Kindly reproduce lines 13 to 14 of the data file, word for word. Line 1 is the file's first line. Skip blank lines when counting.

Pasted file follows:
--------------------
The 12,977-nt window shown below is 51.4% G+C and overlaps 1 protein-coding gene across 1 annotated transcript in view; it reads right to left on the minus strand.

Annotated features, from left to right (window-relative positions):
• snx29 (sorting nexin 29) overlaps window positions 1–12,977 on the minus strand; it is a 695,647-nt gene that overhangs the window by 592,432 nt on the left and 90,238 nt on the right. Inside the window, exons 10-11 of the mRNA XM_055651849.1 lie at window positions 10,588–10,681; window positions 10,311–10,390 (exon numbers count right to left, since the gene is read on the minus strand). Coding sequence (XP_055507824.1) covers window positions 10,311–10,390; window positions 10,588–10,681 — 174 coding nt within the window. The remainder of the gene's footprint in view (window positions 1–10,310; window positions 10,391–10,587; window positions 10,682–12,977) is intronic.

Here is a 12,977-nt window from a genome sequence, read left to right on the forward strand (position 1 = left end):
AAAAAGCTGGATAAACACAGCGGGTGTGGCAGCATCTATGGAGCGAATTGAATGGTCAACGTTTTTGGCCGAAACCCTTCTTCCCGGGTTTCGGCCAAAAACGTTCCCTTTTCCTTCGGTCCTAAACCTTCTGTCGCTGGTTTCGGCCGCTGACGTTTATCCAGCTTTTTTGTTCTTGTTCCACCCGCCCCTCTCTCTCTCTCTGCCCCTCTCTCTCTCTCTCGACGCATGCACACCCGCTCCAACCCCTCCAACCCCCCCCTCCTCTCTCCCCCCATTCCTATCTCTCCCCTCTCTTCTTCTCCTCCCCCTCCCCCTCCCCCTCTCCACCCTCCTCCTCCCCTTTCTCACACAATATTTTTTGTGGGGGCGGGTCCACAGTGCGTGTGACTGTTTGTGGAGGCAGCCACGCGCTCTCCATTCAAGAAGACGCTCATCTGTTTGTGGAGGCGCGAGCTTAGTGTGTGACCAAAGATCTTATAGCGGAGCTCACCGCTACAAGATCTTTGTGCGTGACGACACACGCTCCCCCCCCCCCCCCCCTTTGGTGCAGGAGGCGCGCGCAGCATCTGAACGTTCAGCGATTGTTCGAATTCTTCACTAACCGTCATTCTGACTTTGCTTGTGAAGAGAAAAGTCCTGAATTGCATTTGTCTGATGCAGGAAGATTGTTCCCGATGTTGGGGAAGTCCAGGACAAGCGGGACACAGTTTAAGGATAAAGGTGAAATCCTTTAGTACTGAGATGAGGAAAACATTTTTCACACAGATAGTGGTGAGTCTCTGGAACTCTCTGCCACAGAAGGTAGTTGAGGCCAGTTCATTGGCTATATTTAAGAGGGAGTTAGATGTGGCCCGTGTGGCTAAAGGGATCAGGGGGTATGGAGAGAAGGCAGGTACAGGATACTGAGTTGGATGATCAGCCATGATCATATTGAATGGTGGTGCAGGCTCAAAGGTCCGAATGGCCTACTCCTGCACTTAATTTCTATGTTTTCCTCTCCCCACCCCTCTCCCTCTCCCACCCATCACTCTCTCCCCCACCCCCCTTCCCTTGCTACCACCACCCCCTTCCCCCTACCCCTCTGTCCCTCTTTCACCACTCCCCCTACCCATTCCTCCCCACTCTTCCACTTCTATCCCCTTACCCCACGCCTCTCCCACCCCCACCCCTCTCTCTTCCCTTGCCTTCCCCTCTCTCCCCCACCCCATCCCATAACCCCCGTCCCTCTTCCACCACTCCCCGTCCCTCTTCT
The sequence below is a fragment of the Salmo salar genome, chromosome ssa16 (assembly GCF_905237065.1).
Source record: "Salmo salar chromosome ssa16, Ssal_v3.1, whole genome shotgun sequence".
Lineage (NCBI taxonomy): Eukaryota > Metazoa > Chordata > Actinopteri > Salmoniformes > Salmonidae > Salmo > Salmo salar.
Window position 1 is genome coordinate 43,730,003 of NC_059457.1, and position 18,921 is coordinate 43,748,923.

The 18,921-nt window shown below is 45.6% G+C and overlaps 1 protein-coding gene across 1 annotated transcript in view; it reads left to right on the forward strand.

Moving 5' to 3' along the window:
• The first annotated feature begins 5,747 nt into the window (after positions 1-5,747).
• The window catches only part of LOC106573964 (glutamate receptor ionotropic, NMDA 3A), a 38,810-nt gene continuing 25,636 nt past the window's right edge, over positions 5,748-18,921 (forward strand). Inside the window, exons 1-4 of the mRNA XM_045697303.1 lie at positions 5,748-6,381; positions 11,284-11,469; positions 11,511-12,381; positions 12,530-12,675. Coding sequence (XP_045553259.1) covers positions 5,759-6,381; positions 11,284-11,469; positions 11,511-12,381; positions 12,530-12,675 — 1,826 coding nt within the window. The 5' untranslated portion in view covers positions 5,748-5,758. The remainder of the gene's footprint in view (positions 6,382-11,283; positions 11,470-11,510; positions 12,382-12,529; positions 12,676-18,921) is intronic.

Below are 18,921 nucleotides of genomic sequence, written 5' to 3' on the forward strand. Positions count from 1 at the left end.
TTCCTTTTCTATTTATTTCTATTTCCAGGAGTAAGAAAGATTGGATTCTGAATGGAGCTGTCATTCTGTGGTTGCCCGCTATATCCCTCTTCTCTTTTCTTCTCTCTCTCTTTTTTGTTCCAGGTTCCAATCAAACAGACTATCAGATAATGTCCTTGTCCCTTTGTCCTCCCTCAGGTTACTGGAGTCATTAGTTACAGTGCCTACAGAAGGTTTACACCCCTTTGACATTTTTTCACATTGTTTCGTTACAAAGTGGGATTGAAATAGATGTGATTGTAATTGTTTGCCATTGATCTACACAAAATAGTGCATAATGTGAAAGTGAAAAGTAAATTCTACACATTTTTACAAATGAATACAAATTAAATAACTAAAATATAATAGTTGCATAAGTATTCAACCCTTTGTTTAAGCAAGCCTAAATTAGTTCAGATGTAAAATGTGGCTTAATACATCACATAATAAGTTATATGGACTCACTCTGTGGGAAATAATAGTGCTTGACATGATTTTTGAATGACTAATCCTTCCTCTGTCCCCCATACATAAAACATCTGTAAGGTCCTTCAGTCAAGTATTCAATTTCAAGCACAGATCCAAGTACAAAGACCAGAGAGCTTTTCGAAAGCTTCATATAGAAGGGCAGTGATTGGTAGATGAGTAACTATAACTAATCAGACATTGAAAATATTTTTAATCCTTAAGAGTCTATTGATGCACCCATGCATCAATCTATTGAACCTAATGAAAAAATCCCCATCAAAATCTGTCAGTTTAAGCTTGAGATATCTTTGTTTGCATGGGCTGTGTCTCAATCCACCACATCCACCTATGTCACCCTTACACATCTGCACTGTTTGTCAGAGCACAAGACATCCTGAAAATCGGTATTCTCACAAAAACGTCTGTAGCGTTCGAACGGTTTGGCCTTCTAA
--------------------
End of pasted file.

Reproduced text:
• The window catches only part of LOC106573964 (glutamate receptor ionotropic, NMDA 3A), a 38,810-nt gene continuing 25,636 nt past the window's right edge, over positions 5,748-18,921 (forward strand). Inside the window, exons 1-4 of the mRNA XM_045697303.1 lie at positions 5,748-6,381; positions 11,284-11,469; positions 11,511-12,381; positions 12,530-12,675. Coding sequence (XP_045553259.1) covers positions 5,759-6,381; positions 11,284-11,469; positions 11,511-12,381; positions 12,530-12,675 — 1,826 coding nt within the window. The 5' untranslated portion in view covers positions 5,748-5,758. The remainder of the gene's footprint in view (positions 6,382-11,283; positions 11,470-11,510; positions 12,382-12,529; positions 12,676-18,921) is intronic.

Below are 18,921 nucleotides of genomic sequence, written 5' to 3' on the forward strand. Positions count from 1 at the left end.